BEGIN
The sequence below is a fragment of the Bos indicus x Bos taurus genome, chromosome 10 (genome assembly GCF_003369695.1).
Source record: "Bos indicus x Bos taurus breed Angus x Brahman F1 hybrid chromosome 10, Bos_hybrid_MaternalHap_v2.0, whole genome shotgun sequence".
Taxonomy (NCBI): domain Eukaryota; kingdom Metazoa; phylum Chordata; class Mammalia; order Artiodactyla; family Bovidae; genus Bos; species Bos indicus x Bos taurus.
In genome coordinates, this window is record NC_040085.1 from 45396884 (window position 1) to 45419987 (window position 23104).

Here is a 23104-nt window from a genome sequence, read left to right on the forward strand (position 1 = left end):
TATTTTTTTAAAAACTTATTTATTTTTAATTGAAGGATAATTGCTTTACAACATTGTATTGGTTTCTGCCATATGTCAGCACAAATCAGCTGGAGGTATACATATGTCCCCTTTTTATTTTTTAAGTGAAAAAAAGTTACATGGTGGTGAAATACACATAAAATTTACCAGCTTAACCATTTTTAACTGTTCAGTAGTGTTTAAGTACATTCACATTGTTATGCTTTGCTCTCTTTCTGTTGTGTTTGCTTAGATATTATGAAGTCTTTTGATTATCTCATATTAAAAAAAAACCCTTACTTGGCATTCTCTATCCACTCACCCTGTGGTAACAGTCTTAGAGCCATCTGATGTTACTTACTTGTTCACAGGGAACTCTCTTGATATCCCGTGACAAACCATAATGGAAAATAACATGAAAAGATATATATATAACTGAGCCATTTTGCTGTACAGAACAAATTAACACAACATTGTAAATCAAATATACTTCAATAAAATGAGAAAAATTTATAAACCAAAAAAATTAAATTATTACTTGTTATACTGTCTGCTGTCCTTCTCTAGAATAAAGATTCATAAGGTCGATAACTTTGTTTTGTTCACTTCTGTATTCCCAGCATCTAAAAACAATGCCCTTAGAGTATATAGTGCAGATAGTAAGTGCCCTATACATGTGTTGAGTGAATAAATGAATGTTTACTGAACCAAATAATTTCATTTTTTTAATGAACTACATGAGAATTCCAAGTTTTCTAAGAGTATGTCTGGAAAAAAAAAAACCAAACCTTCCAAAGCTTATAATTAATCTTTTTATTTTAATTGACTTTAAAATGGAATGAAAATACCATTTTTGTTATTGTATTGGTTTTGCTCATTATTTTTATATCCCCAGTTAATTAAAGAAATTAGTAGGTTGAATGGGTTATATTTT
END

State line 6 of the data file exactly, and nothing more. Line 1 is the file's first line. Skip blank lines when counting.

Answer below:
TATTTTTTTAAAAACTTATTTATTTTTAATTGAAGGATAATTGCTTTACAACATTGTATTGGTTTCTGCCATATGTCAGCACAAATCAGCTGGAGGTATACATATGTCCCCTTTTTATTTTTTAAGTGAAAAAAAGTTACATGGTGGTGAAATACACATAAAATTTACCAGCTTAACCATTTTTAACTGTTCAGTAGTGTTTAAGTACATTCACATTGTTATGCTTTGCTCTCTTTCTGTTGTGTTTGCTTAGATATTATGAAGTCTTTTGATTATCTCATATTAAAAAAAAACCCTTACTTGGCATTCTCTATCCACTCACCCTGTGGTAACAGTCTTAGAGCCATCTGATGTTACTTACTTGTTCACAGGGAACTCTCTTGATATCCCGTGACAAACCATAATGGAAAATAACATGAAAAGATATATATATAACTGAGCCATTTTGCTGTACAGAACAAATTAACACAACATTGTAAATCAAATATACTTCAATAAAATGAGAAAAATTTATAAACCAAAAAAATTAAATTATTACTTGTTATACTGTCTGCTGTCCTTCTCTAGAATAAAGATTCATAAGGTCGATAACTTTGTTTTGTTCACTTCTGTATTCCCAGCATCTAAAAACAATGCCCTTAGAGTATATAGTGCAGATAGTAAGTGCCCTATACATGTGTTGAGTGAATAAATGAATGTTTACTGAACCAAATAATTTCATTTTTTTAATGAACTACATGAGAATTCCAAGTTTTCTAAGAGTATGTCTGGAAAAAAAAAAACCAAACCTTCCAAAGCTTATAATTAATCTTTTTATTTTAATTGACTTTAAAATGGAATGAAAATACCATTTTTGTTATTGTATTGGTTTTGCTCATTATTTTTATATCCCCAGTTAATTAAAGAAATTAGTAGGTTGAATGGGTTATATTTT